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NATIONAL RECOGNITION

Oakland University: Nationally recognized for distinctive academic programs and more

Oakland University is a growing, top-rated academic institution offering students a personal, high-quality education through flexible class schedules, new facilities, student services, classroom technologies, labs, internships, co-ops, research opportunities with corporate partners, and degree and certificate programs.

OU students work side by side with faculty mentors and research investigators on projects funded by prestigious organizations such as the National Institutes of Health and U.S. Department of Education as well as numerous partners in business and industry. Under the tutelage of faculty and community mentors, students gain valuable knowledge and experience in teaching, nursing, solving business problems, performing on stage and so much more.

With more than 16,000 students and a low student-to-faculty ratio, Oakland offers diverse academic programs, including 114 baccalaureate programs and 82 graduate and certificate programs through its five professional schools – the Schools of Business Administration, Education and Human Services, Engineering and Computer Science, Health Sciences, and Nursing – and the College of Arts and Sciences. Oakland University also offers a challenging and enriching Honors College.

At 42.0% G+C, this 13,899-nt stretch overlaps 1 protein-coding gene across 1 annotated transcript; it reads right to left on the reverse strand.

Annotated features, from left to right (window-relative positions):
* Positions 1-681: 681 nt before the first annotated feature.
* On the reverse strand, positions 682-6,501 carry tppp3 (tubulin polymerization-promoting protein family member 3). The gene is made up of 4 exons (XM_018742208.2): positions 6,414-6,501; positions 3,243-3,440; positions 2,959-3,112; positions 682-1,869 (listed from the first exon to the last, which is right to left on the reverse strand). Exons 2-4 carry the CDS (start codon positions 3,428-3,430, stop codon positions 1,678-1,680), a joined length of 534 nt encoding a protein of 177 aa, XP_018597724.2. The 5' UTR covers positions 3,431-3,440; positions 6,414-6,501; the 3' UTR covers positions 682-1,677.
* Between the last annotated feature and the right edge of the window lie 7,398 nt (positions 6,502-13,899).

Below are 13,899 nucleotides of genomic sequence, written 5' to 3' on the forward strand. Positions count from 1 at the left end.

Thanks to the reputation it is gaining within the region and beyond, Oakland University has been recognized by several national organizations.


The Princeton Review

The Princeton Review named Oakland University in its first edition of "The Best Midwestern Colleges, 150 Great Schools to Consider." The book showcases the top schools in 11 states based on academic excellence and student surveys about academics, campus life and the student body. Oakland University appears with Indiana University, Notre Dame, Northwestern, University of Chicago, University of Michigan and University of Wisconsin.

The Princeton Review is a New York City-based company known for its test preparation courses, admission and education services, and books. It has conducted surveys since 1992, when it first published its annual "Best Colleges" – the only guide offering college rankings based on student ratings of their schools and reports of their experiences at them. One of 190 books developed by The Princeton Review and published by Random House, this book offers two-page profiles with more detailed information on each college. No school has ever paid a fee to be in the book.


The Carnegie Foundation for the Advancement of Teaching

The Carnegie Classification of Institutions of Higher Education categorizes Oakland University as a "Doctoral/Research University-Intensive." Produced by The Carnegie Foundation for the Advancement of Teaching, the classification reflects OU's strong commitment to graduate education through its doctoral programs as well as its extensive undergraduate programs. Oakland University offers students opportunities to work directly on research projects with expert faculty who bring current knowledge right to the classroom.